The microstructure of the steel is austenite with a small quantity of delta -ferrite, as shown in Fig. 1.

Figure 3 shows the microstructure of simulated CGHAZ. Figure 4 shows the microstructure of simulated different HAZ zone. It can be found that the microstructure consists of austenite and a small quantity of delta -ferrite that occurs in the grain boundary of austenite. With TEM observation, stacking faults and a high dislocation density are observed in the twinned sub-structure of austenite, and delta -ferrite also consisting of a large amount of dislocation appears polygonal. From Fig. 3 it can also be observed that the grain size of the simulated CGHAZ is increased with the decrease of VC. The grain size is about 45 µm as VC is 10C/s, whereas it is about 27.5 in the twinned sub-structure of austenite, and delta-ferrite also consisting of a large amount of dislocation appears polygonal. From Fig. 3 it can also be observed that the grain size of the simulated CGHAZ is increased with the decrease of VC. The grain size is about 45 µm as VC is 10C/s, whereas it is about 27.5 µm under quenched condition.m under quenched condition.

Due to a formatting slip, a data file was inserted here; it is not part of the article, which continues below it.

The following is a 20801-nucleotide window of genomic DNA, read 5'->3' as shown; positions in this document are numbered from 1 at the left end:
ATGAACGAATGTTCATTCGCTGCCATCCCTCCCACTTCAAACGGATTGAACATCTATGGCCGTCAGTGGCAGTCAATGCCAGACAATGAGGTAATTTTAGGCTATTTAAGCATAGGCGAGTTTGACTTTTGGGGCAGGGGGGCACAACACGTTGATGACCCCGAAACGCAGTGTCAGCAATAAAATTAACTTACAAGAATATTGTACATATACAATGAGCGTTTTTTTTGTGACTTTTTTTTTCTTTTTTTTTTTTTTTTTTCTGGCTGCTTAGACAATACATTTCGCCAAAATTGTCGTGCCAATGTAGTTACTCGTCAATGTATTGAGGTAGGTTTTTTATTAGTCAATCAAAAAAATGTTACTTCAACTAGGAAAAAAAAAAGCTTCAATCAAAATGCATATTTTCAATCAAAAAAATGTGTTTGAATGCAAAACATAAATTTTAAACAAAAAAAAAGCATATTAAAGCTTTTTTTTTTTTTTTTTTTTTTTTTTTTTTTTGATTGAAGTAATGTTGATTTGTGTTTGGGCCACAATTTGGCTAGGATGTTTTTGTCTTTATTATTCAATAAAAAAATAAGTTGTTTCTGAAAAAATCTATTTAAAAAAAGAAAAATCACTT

Some precipitates exist in the grain boundary when Tm is about 800C. By using TEM, the precipitates are identified to be Cr23C6, as shown in Fig. 5. Some papers declare that nitride precipitates occur in the base metal and weld HAZ of HNS. The precipitations in nickel-free high nitrogen steels, as function of C/N ratio, were also found in steels with a series of compositions: (0.06 to 0.32) C, (0.43 to 0.80) N, (17.7 to 22.1) Cr, (13.8 to 18.5) Mn. When C/N ratio is less than 0.1, aging at all temperatures produces only Cr2N precipitates. When the ratio is greater than 0.3, aging above 500C produces Cr23C6 and Cr2N precipitates and aging below 500C produces only Cr23C6 precipitates. When the ratio is between 0.1 and 0.3, aging above 500C produces only Cr2N precipitates and below 500C produces Cr23C6 and Cr2N precipitates. C/N ratio of HNS used in this paper is 0.26, and according to the above conclusions, Cr2N may occur in the HAZ of the HNS. However, nitride is not found with careful observation in this experiment. In the research on precipitation in high nitrogen steel 1Cr22Mn15N, nitride is not detected yet. Two reasons are suggested: 1) Carbon content of the steel reaches 0.15%, and high carbon content can promote the precipitation of carbide; 2) Mn, the element which reduces carbon solubility, is about 16% in the steel, and it increases the activity and diffuse speed of carbon. As a result, the reciprocity of both evidently accelerates the precipitation of Cr23C6. In addition, laser welding is a rapid heating and cooling process. So Cr2N does not occur in laser welding of HNS.